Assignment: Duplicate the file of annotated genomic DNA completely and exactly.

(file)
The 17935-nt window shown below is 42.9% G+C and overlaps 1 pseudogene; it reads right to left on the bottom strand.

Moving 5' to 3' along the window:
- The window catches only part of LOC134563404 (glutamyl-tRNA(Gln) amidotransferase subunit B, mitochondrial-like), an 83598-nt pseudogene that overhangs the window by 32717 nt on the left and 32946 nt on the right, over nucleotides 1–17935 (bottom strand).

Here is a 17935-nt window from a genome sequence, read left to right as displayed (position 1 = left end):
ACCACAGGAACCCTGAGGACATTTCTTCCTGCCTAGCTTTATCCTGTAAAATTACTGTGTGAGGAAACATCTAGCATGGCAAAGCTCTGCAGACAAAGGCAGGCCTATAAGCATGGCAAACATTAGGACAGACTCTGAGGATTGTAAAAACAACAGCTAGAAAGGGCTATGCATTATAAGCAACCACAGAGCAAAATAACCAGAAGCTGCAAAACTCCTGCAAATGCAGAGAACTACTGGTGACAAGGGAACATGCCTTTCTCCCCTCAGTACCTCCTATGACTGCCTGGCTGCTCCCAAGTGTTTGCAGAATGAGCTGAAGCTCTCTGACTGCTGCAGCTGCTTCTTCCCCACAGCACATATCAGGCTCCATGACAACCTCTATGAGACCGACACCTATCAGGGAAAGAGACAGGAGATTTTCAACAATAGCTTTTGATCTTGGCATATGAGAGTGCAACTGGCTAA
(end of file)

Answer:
The 17935-nt window shown below is 42.9% G+C and overlaps 1 pseudogene; it reads right to left on the bottom strand.

Moving 5' to 3' along the window:
- The window catches only part of LOC134563404 (glutamyl-tRNA(Gln) amidotransferase subunit B, mitochondrial-like), an 83598-nt pseudogene that overhangs the window by 32717 nt on the left and 32946 nt on the right, over nucleotides 1–17935 (bottom strand).

Here is a 17935-nt window from a genome sequence, read left to right as displayed (position 1 = left end):
ACCACAGGAACCCTGAGGACATTTCTTCCTGCCTAGCTTTATCCTGTAAAATTACTGTGTGAGGAAACATCTAGCATGGCAAAGCTCTGCAGACAAAGGCAGGCCTATAAGCATGGCAAACATTAGGACAGACTCTGAGGATTGTAAAAACAACAGCTAGAAAGGGCTATGCATTATAAGCAACCACAGAGCAAAATAACCAGAAGCTGCAAAACTCCTGCAAATGCAGAGAACTACTGGTGACAAGGGAACATGCCTTTCTCCCCTCAGTACCTCCTATGACTGCCTGGCTGCTCCCAAGTGTTTGCAGAATGAGCTGAAGCTCTCTGACTGCTGCAGCTGCTTCTTCCCCACAGCACATATCAGGCTCCATGACAACCTCTATGAGACCGACACCTATCAGGGAAAGAGACAGGAGATTTTCAACAATAGCTTTTGATCTTGGCATATGAGAGTGCAACTGGCTAA